I haven't worked in the NICU at Children's, but I've known and worked with several people who do. It's a great place to learn; you'll see cases you won't see anywhere else, and you'll learn many skills that most NICU nurses don't have (i.e. managing ECMO patients, CRRT, etc.). However I will caution you that they do have a higher burn-out and turn-over rate than some other regional NICUs. You may or may not know that Children's does not have it's own delivery facilities; they are referral only, therefore the NICU takes only the sickest babies. Most NICUs are in hospitals that do deliveries; therefore, in addition to the handful of super-sick kids, the vast majority of the babies are only a bit premature. Deaths in most NICUs are very rare; deaths in a NICU like Children's are more common. In most NICUs, the babies stay on the unit until they go home, even when they're not actually 'sick' (they're just learning to eat); you get to watch your kids get better and go home. In contrast, the Children's NICU only has intensive care patients; when the kids start to get better, they go to step down or the floor. Therefore, you may not do as much feeding, holding, or cuddling because the kids simply aren't stable enough. Most NICUs are a mix of intensive care and 'baby med-surg' patients, whereas a place like Children's tends to have more true intensive care. In addition, Children's has relatively few preemies, and far more term kids with congenital anomalies. With Level IV experience at a NICU like Children's, you can work or travel just about anywhere in the future. However, realize that it is a very different environment from most NICUs, and that it may be more high-stress (both emotionally and professionally).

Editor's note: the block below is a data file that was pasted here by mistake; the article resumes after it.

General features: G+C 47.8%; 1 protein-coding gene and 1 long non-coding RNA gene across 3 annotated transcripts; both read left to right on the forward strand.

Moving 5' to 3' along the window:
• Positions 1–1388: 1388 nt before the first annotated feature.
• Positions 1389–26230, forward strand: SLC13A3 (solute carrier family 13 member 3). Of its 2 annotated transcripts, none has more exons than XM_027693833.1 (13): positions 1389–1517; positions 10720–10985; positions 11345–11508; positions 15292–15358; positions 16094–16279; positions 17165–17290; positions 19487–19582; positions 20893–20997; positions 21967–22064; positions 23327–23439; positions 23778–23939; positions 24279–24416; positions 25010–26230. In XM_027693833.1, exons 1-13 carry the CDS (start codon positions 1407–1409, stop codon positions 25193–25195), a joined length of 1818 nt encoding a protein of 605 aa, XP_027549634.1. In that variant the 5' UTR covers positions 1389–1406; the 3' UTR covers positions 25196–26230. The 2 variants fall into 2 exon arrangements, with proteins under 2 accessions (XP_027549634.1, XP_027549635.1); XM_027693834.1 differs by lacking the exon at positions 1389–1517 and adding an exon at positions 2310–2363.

Last edit by adventure_rn on Jun 6, '17
  9. by   kbrn2002
    I can't give any input as far as the hospital goes but as for the city itself I'm from that area and still have relatives in Seattle that I visit regularly. I would love to move back someday but frankly I can't afford to. The sticker shock on housing might not be as bad for you coming from Chicago as it would be for somebody moving from a smaller area but Holy Hannah the housing is outrageously expensive! Finding something affordable in the proximity of the hospital will be a challenge to say the least. If you drive expect the commute to be awful. I've driven in Chicago and Seattle and in my opinion Seattle is much worse. You will also need to factor in the cost to park which is of course also sky high. Public transport is ok, though not quite as good as Chicago's. If you live farther out which will certainly be more affordable look at your commute options carefully. Car, public transport or a combination of both is doable. You may need to rely at least partially on buses if you use public transport, train coverage is not nearly as comprehensive as it is in Chicago.